The Nigerian currency appreciated by N1 against its American counterpart at the parallel market on Thursday, October 8 to close at N457/$1 in contrast to N458/$1 it quoted on Wednesday.
At the same segment, the domestic currency gained N2 against the Pound Sterling to settle at N595/£1 versus the previous day’s rate of N597/£1 and on the Euro, it grew stronger by N3 to close at N537/€1 as against the preceding session’s N540/€1.
At another window of the foreign exchange market yesterday, the Investors & Exporters’ (I&E), the value of the Naira became stronger than the US Dollar by 17 kobo or 0.04 per cent, closing at N385.83/$1 in contrast to the midweek session’s N386/$1.
This strengthening of the local currency came despite the significant rise in the demand for the greenback at the trading session. The value of transactions recorded at the investors’ window rose by 201.1 per cent or $117.71 million to $176.23 million from $58.52 million of the previous session.
Business Post observed that the Nigerian Naira did not come under pressure at the market segment yesterday because of the sufficient supply of forex to traders to meet the demands of their customers.
At the interbank segment on Thursday, the Central Bank of Nigeria (CBN) still made the Dollar available to commercial banks at the previous rate of N379.
At the Bureaux De Change (BDC) segment, the Naira to Dollar exchange rate closed at N386/$1 and so far, the CBN has auctioned forex worth over $500 million to more than 5,000 traders.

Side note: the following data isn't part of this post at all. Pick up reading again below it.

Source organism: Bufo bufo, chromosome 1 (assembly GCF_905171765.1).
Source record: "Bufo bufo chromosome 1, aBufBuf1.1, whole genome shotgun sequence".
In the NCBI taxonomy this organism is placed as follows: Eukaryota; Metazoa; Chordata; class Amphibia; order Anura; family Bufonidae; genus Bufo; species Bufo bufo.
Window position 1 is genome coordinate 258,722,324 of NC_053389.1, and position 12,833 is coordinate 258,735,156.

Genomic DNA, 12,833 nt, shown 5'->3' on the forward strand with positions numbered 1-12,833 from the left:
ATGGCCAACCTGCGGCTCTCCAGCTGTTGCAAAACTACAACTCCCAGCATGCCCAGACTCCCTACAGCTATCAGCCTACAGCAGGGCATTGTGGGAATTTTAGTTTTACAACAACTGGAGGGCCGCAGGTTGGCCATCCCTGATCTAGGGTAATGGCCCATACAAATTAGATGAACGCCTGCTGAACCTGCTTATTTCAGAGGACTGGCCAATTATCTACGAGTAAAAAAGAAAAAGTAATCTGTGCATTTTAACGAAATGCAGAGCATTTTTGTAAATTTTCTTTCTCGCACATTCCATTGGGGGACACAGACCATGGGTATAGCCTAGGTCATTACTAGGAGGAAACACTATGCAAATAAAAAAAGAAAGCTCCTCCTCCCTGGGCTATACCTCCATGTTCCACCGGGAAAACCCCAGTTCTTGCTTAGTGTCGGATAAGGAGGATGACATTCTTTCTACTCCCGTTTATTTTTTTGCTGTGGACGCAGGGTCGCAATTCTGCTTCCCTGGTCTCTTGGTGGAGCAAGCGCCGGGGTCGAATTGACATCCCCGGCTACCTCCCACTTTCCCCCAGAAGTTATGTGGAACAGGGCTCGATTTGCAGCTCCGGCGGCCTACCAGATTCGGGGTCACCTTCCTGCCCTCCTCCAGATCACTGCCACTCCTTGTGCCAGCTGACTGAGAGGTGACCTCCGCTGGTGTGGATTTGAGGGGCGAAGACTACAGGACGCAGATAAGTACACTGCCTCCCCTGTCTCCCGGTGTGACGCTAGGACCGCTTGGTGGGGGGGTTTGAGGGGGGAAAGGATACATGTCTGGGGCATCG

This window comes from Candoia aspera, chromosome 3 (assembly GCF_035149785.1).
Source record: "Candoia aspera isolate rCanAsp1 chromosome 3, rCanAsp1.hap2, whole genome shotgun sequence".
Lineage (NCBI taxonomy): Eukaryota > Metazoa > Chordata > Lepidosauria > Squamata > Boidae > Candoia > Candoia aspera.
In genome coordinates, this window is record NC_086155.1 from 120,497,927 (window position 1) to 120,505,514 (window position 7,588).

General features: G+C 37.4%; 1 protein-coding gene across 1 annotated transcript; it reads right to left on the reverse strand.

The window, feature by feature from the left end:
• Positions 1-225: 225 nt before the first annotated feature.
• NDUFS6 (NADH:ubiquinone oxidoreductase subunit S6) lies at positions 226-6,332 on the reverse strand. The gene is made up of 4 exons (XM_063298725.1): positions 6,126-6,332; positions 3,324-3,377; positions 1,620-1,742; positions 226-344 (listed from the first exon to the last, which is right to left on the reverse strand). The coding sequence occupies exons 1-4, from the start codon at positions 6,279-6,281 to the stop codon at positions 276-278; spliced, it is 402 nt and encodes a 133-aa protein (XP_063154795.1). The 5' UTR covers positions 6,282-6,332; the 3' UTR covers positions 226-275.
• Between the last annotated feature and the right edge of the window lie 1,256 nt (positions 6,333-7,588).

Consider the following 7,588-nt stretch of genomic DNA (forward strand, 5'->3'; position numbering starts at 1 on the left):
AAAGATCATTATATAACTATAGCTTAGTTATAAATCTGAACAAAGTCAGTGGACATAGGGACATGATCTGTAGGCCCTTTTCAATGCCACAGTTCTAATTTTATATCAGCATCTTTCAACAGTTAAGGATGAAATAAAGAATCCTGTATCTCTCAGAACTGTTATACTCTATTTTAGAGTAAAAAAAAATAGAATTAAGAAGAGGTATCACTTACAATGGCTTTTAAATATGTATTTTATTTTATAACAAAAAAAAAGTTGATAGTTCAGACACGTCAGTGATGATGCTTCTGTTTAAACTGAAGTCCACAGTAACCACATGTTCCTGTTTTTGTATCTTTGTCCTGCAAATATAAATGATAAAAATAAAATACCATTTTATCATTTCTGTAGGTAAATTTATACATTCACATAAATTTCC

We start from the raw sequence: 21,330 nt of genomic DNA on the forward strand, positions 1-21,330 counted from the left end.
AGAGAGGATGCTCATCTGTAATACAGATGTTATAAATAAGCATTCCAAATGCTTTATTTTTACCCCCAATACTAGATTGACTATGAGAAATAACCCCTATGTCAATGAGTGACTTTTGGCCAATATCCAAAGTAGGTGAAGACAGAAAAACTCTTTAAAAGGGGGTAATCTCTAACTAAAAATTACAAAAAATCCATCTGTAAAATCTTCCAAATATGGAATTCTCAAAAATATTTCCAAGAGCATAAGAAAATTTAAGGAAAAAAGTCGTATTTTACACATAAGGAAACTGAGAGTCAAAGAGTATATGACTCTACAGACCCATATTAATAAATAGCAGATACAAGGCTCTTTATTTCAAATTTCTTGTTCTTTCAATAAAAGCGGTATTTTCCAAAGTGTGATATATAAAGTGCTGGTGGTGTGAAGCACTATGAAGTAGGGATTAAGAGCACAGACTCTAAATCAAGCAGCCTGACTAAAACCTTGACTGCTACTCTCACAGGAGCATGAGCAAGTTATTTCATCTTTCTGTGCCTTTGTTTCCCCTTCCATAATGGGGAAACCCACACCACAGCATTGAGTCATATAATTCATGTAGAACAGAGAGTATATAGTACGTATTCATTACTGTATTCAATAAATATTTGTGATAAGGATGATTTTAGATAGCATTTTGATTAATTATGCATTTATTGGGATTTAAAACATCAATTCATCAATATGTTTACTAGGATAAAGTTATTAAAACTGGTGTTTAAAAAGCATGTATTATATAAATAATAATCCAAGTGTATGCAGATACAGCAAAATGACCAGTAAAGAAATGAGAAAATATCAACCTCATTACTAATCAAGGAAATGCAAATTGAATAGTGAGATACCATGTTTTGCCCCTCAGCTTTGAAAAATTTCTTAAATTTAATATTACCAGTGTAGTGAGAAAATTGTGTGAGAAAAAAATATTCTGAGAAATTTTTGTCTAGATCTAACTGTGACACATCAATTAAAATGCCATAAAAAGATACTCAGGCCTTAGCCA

On Thursday, President Muhammadu Buhari presented the proposed 2021 Budget of N13.08 trillion to a joint session of the National Assembly.
According to the President, the budget termed Budget Of Economic Recovery and Resilience will address key economic issues as the country tries to recover from the impact of the coronavirus and the oil price drop, which has constricted the country’s foreign exchange earnings.
He explained that the government is determined to accelerate the country’s economic recovery process while decrying the revenue generation challenges.
The proposed expenditure comes on the back of a crude oil benchmark price pegged at $40 per barrel and a daily oil production estimate of 1.86 million barrels (inclusive of condensates of 300,000 to 400,000 barrels per day).
An inflation rate of 11.95 per cent and Gross Domestic Product (GDP) growth rate of 3.00 per cent was considered for the fiscal year.
– Business Post